01:960:285

Introductory Statistics for Business

Rutgers University

Topics include descriptive statistics, probability, random variables, sampling distributions, principles of hypothesis testing, and one- and two-sample T-tests.

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Zhanyun Zhao

01:960:285 Syllabus for Zhanyun Zhao — Fall 2018

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RUTGERS UNIVERSITY
DEPARTMENT OF STATISTICS
STAT 285:01– INTRODUCTORY STATISTICS FOR BUSINESS
FALL 2018
INSTRUCTOR
Zhanyun Zhao, Ph.D. Phone: 212-365-4088 e-mail: zhanyun.zhao@rutgers.edu
CLASS TIME
Tue / Fri 11:30 am 12:50 pm MI 100, CAC
TEXTBOOK
MCClave, Benson & Sincich, Statistics for Business and Economics. 13th Edition, Pearson 2016
(NOT 12th Edition, which has different homework problems)
PREREQUISITE
Pre-Calculus (Math 111 or equivalent)
COURSE OBJECTIVE
This course is designed to give the student an understanding of discrete and continuous random variables, the elements of
statistical inference, and an introduction to how these tools may be useful in one’s attempt to reach intelligent conclusions
in real-world settings. The focus is on the normal random variable, descriptive statistics, sampling distributions, and the
frameworks of estimation and hypothesis testing, particularly as they apply to inference for unknown population means
and proportions in the one- and two-sample settings.
LEARNING OBJECTIVES
Upon successful completion of the course, the student should be able to:
Graphically display (by hand and via Excel) qualitative and quantitative data via bar charts, pie graphs, dot plots,
stem-and-leaf displays, frequency and relative frequency histograms, and box-and-whisker plots
Compute and understand the data-descriptive usefulness of the statistics sample mode, median, mean, range,
variance and standard deviation, as well as the definitions of the parameters population mean, variance and
standard deviation
Compute quartiles and the interquartile range for a data set
Use the Empirical Rule and Chebyshev’s Theorem as applied to a data set
Understand the general concept of a continuous random variable and its probability density function, as well as
the idea (without calculus) of its mean, variance and standard deviation
Understand and solve problems involving the normal random variable
Use the normal approximation to the binomial random variable’s probability distribution
Understand the definitions of a simple random sample and the sampling distribution of a statistic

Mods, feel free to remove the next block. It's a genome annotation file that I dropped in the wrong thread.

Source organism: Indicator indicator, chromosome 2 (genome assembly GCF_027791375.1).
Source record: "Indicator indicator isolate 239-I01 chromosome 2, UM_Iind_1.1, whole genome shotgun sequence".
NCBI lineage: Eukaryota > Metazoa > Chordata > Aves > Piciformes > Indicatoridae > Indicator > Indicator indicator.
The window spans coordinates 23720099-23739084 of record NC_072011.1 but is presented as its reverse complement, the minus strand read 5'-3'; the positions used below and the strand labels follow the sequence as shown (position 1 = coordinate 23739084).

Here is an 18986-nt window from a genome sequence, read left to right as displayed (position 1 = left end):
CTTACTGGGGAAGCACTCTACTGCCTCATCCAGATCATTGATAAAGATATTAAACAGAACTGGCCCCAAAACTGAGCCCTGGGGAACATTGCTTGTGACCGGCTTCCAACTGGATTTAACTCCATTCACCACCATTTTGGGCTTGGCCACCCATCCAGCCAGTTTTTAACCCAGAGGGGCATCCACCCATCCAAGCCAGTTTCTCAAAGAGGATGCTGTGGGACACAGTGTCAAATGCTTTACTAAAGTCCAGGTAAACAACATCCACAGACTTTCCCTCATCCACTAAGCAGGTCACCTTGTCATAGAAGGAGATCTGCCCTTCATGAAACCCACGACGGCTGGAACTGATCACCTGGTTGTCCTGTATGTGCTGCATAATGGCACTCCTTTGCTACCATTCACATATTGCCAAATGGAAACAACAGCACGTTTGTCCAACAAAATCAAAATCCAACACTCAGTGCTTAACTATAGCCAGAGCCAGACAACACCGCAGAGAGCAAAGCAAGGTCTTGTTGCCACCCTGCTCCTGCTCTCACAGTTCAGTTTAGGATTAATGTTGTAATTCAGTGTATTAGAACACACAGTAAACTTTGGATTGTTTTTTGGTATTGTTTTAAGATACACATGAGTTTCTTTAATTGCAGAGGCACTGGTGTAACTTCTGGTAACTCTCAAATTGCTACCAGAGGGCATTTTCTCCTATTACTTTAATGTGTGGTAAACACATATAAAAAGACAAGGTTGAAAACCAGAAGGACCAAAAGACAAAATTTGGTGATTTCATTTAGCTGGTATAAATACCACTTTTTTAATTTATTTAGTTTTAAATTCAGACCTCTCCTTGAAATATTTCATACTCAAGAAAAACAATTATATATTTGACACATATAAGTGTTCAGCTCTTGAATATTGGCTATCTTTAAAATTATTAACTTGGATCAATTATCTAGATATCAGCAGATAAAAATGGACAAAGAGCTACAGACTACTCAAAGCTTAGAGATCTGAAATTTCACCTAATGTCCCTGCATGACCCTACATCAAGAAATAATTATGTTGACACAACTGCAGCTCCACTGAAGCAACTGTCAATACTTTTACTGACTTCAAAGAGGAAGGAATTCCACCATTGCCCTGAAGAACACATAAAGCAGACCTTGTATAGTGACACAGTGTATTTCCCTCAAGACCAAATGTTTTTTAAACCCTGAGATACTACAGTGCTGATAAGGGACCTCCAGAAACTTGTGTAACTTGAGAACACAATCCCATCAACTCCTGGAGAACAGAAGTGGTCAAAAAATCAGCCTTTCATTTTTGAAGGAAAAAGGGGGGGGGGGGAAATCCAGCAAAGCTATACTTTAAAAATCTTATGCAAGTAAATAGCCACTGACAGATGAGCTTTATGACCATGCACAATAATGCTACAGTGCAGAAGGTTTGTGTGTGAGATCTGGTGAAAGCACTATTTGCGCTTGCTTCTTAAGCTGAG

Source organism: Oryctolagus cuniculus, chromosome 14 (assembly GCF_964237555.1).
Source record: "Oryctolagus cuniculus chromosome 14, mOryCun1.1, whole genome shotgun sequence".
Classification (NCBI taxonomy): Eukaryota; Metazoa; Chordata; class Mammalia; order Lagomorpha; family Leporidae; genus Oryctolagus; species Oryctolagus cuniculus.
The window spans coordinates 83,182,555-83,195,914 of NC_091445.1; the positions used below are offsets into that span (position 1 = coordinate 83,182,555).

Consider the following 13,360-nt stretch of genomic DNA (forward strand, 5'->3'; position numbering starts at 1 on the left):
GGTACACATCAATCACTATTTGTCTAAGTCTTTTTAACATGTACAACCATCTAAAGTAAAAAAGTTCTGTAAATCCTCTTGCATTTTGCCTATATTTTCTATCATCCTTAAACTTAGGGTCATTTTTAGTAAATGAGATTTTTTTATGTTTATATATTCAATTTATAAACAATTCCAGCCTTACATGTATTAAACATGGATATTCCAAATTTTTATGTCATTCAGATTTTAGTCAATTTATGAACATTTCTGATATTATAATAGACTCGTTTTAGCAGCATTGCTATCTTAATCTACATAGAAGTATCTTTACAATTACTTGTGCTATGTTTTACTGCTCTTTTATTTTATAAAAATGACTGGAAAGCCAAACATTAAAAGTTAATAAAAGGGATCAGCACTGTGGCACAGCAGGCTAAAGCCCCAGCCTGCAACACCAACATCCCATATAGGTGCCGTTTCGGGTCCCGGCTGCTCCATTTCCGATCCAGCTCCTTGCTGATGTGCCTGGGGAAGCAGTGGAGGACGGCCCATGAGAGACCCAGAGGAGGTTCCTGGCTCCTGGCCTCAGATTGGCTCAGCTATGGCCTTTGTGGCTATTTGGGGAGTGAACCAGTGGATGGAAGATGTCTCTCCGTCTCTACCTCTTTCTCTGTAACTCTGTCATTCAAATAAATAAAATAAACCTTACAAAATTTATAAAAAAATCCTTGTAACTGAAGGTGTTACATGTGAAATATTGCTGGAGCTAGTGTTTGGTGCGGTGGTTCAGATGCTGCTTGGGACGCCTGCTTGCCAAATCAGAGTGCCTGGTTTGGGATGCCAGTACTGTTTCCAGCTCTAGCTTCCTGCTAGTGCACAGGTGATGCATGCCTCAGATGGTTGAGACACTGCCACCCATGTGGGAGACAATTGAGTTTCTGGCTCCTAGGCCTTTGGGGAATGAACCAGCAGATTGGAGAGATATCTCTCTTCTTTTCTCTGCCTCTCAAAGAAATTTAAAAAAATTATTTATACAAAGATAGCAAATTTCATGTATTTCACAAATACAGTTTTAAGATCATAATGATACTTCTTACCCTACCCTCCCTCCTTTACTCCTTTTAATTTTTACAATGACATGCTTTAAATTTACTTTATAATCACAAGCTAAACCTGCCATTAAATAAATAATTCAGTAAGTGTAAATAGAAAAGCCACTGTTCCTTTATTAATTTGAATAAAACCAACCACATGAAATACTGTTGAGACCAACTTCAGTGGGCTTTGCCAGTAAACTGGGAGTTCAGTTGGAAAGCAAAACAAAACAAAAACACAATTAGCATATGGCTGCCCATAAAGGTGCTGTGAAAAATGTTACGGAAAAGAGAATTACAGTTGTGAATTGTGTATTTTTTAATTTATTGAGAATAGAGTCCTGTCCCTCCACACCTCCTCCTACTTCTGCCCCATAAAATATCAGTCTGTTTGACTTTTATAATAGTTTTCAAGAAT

Compute the mean, variance and standard deviation of the sample mean
Understand and use the Central Limit Theorem
Understand the general concept of a point and interval estimator
Compute and interpret a confidence interval for one population mean (large and small sample cases) and for one
population proportion (large sample case)
Compute the required sample size to estimate one population mean and one population proportion
Understand the general elements of a hypothesis testing problem, including the formulation of hypotheses, Type I
and Type II errors, a decision rule’s test statistic and rejection region, and the value of a test p.
Perform a test concerning one population’s mean (large and small sample cases) and one population’s proportion
(large sample case)
Compute a confidence interval for, and perform a test concerning, the difference of two population means (large
and small independent samples cases)
Compute a confidence interval for the difference, and perform a test of the equality, of two population proportions
(large independent samples case)
TEACHING AND LEARNING APPROACH
The instruction will consist of lectures, class discussions, lab assignments and homework problems. Each topic will be
introduced and example problems will be solved to demonstrate how the relevant method is applied.
Lecture notes will be posted in chapters on Sakai. I recommend that you have your lecture notes available each time you
come to class.
Homework problems will be assigned and collected periodically. You are expected to solve all homework problems by
the specified due date.
Lab assignments are group assignments that consist of hands-on activities for learning key statistical concepts and data
analysis techniques. We will have some time in class for Lab work, but the assignments will typically require additional
work outside of class.
TECHNICAL SUPPORT
MyMathLab/MyStatLab
MyMathLab/MyStatLab is delivered through Pearson’s MyLab and Mastering course management system.